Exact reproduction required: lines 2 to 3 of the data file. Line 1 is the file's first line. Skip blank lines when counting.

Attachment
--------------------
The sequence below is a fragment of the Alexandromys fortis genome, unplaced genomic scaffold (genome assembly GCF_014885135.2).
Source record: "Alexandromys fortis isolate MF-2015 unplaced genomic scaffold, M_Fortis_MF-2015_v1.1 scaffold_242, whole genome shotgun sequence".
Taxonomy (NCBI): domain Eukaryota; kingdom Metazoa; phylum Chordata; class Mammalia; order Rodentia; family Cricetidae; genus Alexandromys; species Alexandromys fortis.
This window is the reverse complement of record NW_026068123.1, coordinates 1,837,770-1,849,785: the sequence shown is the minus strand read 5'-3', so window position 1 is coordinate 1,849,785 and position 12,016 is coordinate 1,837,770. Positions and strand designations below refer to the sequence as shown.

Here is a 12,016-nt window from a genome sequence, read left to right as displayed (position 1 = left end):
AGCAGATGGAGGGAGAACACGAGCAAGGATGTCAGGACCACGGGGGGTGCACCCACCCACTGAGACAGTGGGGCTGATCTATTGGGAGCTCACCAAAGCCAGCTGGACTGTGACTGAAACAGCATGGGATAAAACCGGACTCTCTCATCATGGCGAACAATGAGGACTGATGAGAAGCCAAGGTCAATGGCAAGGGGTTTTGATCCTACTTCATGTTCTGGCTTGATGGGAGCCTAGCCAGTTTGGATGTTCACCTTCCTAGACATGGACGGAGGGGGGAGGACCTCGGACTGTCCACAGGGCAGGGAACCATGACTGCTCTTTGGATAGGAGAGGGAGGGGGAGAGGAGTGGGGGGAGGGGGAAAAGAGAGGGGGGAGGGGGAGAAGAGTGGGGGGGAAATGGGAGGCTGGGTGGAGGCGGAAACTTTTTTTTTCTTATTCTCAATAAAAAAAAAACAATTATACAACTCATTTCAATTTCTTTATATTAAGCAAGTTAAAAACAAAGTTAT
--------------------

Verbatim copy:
Source record: "Alexandromys fortis isolate MF-2015 unplaced genomic scaffold, M_Fortis_MF-2015_v1.1 scaffold_242, whole genome shotgun sequence".
Taxonomy (NCBI): domain Eukaryota; kingdom Metazoa; phylum Chordata; class Mammalia; order Rodentia; family Cricetidae; genus Alexandromys; species Alexandromys fortis.